On the last Dev Journal we looked at what the new rules for using runic arrays will be like. For this Journal, we’re taking something old and turning it into something new.
For those of you that have played the Sigil System, you’ll be more than familiar with the Contacts system, that gives you some concrete game mechanics to represent your network of NPC contacts in your campaign, and how to get the most out of them. We’ve taken that, updated it, and we’re putting it into the new Runed Age.
As the saying goes: “it’s not what you know, but who you know”; and this might as well be a law of physics in the city of Middelburg. In the Runed Age, you play as a professional criminal, so it makes sense that you will need a network of informers, fences, dealers, wheelers, corrupt constables and everyone in-between that will free you up to commit all the crimes you need.
Each contact has two Skills: Influence and Aptitude, and like a PC’s Skills, they run from 0 to 100. Influence represents how close a relationship you have with your contact, while Aptitude shows how good the contact is at whatever it is he does.
When you want a contact to do something, you first need to see if they have the time/energy/patience/or just plain old like you enough to do what you want. This is where the Influence Skill comes in. You roll your contact’s Influence Skill, and if you succeed, then your contact has the time of day for you. If not, then for some reason that your GM will give you, your contact can’t do what you want him to do.
As with everything else, there is always modifiers to this, which will be detailed in the book, but just quickly they come in three varieties.
The first is a good old Social Skill Check, which you can roll before doing the Influence Check. This can be any Social Skill, and whichever one you use will determine how your interaction with your contact is flavoured. Succeed on the Social Skill Check and the result of your roll will become a bonus to the Influence Check. Fail, and the total by which you failed will become a penalty to that Influence Check. It’s risky, so if you’re not confident in your Social Skills, don’t bet the house on it.
Speaking of money, that is the second modifier to an Influence Check. The more you are willing to offer your contact in terms of money, goods, favours, information, etc, the more they will be willing to do a favour for you you. You scratch their back, they scratch yours.
And lastly, the severity of the task you are asking from them will give a modifier to the Influence Check. The more difficult the task, the less of a chance there is that they’ll say yes.
So between these three, there is more than enough for you to cover all your bases and get that contact working for you. Even a weakness can be overcome in another way. For example: if you know that you are going to ask something complex and difficult, then you know the bring along a lot of sweet words or money.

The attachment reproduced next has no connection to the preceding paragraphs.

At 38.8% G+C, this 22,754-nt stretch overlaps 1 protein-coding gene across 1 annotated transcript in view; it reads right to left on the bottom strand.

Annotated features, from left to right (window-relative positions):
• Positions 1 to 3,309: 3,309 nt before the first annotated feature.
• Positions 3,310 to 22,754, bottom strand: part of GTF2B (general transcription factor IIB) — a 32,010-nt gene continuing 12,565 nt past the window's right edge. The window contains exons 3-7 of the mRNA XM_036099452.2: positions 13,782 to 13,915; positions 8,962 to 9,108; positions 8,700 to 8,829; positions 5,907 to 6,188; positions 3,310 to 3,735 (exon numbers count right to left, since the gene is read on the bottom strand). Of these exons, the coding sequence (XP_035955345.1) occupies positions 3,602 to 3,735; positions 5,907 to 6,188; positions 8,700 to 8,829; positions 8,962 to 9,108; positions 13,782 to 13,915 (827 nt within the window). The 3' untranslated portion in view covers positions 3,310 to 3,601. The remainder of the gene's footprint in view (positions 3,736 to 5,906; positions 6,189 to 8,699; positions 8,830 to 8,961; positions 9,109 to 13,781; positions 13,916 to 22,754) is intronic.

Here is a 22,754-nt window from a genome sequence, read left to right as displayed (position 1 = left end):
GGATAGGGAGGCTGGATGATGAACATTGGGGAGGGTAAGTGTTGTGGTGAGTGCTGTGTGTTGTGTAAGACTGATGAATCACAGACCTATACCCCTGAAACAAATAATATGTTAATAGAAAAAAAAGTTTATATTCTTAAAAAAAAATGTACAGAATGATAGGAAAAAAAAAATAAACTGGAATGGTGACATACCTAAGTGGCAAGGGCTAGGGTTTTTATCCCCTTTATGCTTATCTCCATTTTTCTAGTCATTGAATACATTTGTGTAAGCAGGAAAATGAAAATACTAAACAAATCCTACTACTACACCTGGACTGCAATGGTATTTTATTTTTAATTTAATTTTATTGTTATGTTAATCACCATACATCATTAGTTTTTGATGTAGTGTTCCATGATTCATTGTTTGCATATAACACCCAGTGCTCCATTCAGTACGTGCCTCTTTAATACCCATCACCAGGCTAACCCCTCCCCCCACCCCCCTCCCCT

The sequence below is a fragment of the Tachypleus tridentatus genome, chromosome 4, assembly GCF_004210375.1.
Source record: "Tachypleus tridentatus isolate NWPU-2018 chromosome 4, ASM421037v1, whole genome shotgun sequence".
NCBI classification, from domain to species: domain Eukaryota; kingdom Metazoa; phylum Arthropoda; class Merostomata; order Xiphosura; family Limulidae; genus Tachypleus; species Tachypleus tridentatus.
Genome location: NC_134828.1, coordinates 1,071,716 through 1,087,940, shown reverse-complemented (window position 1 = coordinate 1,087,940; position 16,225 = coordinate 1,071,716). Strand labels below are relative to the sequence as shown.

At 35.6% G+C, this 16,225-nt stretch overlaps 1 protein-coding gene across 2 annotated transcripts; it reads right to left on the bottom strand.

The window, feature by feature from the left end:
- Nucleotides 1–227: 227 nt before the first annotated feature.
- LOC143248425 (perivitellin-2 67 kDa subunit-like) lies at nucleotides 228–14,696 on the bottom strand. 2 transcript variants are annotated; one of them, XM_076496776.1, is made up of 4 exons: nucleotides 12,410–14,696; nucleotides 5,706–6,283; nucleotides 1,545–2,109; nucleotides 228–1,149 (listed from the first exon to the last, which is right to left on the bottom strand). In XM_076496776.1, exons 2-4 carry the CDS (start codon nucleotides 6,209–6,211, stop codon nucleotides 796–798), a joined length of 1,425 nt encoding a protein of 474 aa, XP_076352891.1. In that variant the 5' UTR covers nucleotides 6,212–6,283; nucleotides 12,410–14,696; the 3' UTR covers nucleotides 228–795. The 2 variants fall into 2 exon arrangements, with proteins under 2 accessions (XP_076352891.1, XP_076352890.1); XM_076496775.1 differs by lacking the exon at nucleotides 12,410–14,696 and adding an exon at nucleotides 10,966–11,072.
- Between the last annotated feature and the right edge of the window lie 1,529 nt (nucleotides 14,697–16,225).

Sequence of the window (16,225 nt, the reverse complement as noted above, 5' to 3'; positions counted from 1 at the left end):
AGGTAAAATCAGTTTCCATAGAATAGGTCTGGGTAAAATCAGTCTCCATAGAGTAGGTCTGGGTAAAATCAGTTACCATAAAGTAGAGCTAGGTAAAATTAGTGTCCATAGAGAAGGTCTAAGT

Once you’ve gotten your contact to agree to do something for you, it’s up to them to do it. Here you simply roll the contacts Aptitude test and use the same severity modifier from the Influence Check. If the contact succeeds, then they’ve done what you needed, and the better they roll, the better of a job they did. It’s as simple as that.
Leveling your Contacts
At the end of any session where your GM believes there is a chance that either your contact got better at what they do, or your relationship got better (flowers always works), he’ll tell you to either roll Influence or Aptitude (or both if you’re lucky). For these leveling rolls, if you roll under your contact’s Skill then nothing happens, but if you roll over it then that Skill increases by 1d5.
For example: if you went the extra mile for one of your contacts, brought them something for free, gave them a good tip, or protected them from an enemy, your GM could say that there is a definite chance that your relationship with them got better. So you roll an Influence Check and try to beat a (let’s say) 55. You roll 83, and so your contact’s Influence goes up by 1d5 (rolled a 3) and now your contact has an Influence Level of 58.
Works exactly the same as going up, but your contacts will lose levels instead. So at the end of the session, if your GM decides that you (or your contact) did something that would make your relationship suffer or they become a bit more incompetent at their job, then you will roll either Influence or Aptitude. If you roll under the Skill Level, then everything is fine, but if you roll over then your contact’s Skill Level will decrease by 1d5.
Moral of the story? Be nice to your contacts, and don’t ask for more than they can give, or you can lose them quickly.
And that’s all there is to the rules of the contacts. In the book you’ll get some more flavour options as well as how you get contacts when you create your character, but the rules are as simple as this!